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Common Cause

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Common Cause is a 501 (c)(4) lobbying organization designed to act as a "vehicle" for citizens to participate in the political process, and to hold government accountable to the public interest. It was founded by the late John W. Gardner; during his lifetime, Gardner was President of the Carnegie Corporation, and Secretary of Health, Education, and Welfare under President Lyndon Johnson.[1] Gardner also founded the Independent Sector, a "leadership forum for charities, foundations, and corporate giving programs committed to advancing the common good in America and around the world."[2]

Though initially founded as a Washington, D.C. group, it currently has offices in 35 states as well.

The Common Cause Education Fund is the organization's 501(c)(3) affiliate group, and as such, handles research, outreach programs and the general education of Common Cause interests.


"To strengthen public participation and faith in our institutions of self-government; to ensure that government and political processes serve the general interest, rather than special interests; to curb the excessive influence of money on government decisions and elections; to promote fair elections and high ethical standards for government officials; and to protect the civil rights and civil liberties of all Americans."[3]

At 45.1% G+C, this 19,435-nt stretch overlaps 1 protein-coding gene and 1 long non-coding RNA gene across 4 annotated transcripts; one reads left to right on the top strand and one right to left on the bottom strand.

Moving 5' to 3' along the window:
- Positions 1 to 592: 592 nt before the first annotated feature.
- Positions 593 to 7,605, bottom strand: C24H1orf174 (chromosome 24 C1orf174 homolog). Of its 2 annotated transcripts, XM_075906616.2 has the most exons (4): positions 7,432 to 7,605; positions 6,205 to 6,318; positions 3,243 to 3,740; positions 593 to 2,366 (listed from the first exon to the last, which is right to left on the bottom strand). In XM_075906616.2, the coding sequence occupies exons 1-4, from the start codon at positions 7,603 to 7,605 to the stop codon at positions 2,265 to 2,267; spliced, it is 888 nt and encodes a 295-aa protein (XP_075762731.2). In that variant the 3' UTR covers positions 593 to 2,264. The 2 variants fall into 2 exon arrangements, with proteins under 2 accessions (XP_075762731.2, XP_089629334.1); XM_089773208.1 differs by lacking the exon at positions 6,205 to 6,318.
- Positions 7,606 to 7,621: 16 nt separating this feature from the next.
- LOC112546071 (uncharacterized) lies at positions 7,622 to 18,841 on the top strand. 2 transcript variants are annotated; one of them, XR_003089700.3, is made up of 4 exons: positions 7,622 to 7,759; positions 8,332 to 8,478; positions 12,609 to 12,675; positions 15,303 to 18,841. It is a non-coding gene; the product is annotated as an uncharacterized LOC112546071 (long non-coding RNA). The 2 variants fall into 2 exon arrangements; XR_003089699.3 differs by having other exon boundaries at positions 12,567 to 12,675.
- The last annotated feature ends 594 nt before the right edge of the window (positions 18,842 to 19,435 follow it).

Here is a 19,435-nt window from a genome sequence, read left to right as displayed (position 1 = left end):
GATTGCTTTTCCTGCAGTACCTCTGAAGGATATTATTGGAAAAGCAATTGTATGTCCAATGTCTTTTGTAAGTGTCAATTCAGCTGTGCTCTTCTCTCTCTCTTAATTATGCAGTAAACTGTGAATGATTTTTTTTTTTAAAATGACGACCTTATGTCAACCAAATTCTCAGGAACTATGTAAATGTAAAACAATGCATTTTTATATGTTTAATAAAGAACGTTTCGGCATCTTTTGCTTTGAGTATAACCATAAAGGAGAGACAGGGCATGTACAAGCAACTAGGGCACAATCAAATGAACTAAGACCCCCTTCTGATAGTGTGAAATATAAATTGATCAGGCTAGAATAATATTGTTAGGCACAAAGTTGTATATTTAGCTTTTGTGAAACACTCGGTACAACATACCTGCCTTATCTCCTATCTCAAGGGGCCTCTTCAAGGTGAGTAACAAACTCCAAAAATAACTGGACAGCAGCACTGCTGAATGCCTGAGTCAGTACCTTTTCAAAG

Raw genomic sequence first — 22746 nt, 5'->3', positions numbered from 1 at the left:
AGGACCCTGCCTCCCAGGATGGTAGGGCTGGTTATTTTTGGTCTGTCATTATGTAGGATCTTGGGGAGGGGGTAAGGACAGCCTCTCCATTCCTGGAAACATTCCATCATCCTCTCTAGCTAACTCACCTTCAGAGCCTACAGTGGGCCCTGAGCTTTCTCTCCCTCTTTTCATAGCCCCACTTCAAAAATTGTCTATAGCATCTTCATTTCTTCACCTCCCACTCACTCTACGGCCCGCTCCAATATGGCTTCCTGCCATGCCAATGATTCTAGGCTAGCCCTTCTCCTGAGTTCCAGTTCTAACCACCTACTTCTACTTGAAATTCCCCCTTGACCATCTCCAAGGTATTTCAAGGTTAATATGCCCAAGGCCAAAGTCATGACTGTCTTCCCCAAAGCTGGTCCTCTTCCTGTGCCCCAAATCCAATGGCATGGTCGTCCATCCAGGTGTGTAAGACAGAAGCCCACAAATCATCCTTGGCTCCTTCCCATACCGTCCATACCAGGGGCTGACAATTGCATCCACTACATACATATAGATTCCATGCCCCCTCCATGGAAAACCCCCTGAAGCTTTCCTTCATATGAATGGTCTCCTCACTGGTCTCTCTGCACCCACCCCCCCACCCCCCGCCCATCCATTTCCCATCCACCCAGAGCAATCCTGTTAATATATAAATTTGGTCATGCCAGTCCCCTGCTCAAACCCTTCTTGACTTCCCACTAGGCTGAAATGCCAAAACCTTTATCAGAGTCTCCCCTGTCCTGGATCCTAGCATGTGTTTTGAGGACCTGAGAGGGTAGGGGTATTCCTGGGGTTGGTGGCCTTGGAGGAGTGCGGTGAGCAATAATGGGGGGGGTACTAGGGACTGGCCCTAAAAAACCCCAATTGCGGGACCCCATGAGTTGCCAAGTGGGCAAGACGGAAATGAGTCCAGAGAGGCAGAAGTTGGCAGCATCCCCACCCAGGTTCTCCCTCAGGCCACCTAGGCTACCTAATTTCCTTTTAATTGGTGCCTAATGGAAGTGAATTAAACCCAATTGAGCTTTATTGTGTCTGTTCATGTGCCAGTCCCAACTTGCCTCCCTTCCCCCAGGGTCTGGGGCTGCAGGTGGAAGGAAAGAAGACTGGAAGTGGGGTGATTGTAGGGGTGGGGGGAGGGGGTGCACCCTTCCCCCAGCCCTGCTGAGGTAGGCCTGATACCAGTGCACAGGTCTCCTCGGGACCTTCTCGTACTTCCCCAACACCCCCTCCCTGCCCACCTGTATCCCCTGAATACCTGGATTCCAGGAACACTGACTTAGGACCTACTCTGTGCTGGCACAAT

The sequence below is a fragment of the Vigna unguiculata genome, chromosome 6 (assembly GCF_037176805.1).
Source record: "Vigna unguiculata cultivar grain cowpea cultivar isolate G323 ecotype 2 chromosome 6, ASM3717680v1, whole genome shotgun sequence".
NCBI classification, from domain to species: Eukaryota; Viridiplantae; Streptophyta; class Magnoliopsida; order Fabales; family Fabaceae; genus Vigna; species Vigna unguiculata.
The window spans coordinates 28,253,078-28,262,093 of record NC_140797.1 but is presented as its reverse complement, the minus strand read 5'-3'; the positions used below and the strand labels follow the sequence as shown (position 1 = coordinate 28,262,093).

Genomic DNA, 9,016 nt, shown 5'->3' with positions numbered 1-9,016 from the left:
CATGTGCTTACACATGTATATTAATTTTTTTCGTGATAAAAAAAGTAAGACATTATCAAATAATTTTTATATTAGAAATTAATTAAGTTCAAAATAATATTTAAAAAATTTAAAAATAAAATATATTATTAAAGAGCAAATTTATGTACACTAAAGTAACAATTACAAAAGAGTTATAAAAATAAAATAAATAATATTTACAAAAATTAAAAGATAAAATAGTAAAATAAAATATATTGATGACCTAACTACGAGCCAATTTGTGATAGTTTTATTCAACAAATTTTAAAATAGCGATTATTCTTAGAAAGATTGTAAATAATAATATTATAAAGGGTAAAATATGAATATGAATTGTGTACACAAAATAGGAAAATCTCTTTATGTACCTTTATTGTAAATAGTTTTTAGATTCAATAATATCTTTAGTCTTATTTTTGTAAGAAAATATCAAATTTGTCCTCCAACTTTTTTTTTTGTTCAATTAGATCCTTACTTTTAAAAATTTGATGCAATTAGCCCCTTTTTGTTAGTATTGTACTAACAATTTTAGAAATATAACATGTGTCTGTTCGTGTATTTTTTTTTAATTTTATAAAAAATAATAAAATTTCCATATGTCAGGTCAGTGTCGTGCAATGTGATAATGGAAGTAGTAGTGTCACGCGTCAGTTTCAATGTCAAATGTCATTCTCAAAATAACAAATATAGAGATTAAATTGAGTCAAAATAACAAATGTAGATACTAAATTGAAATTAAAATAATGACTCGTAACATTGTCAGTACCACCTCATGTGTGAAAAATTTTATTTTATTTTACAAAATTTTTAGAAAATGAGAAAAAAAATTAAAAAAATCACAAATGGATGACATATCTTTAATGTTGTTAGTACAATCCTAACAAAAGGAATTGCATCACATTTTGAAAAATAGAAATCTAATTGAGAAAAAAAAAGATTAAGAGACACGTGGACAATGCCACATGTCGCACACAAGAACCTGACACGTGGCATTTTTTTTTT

Common Cause is a 501 (c)(4) lobbying organization. Contributions to the organization are not tax deductible or subject to public disclosure. The affiliated Common Cause Education Fund, a 501 (c) (3) organization, is funded by foundation grants and tax-deductible contributions from individuals and institutions. The combined annual operating budget of Common Cause and the Common Cause Education Fund is approximately $10 million.[4]


The organization worked to pass 2002's Bipartisan Campaign Reform Act, more commonly referred to as "McCain-Feingold." During the 1970s, it worked to pass legislation allowing for the public financing of presidential campaigns as well as open-government, or "Sunshine" laws.

In the 1990s, it publicly requested an outside investigation of then-Speaker of the House Newt Gingrich that resulted in Gingrich's resignation.

More recently, its efforts have been concentrated on government ethics issues,[5] as well as underwriting a ballot proposal for California's 2008 general election. The proposal, known as Proposition 11, sought to restructure the way California's legislative district lines are decided, by means of constitutional amendment.[6] It narrowly passed with 50.7 percent of the popular vote.

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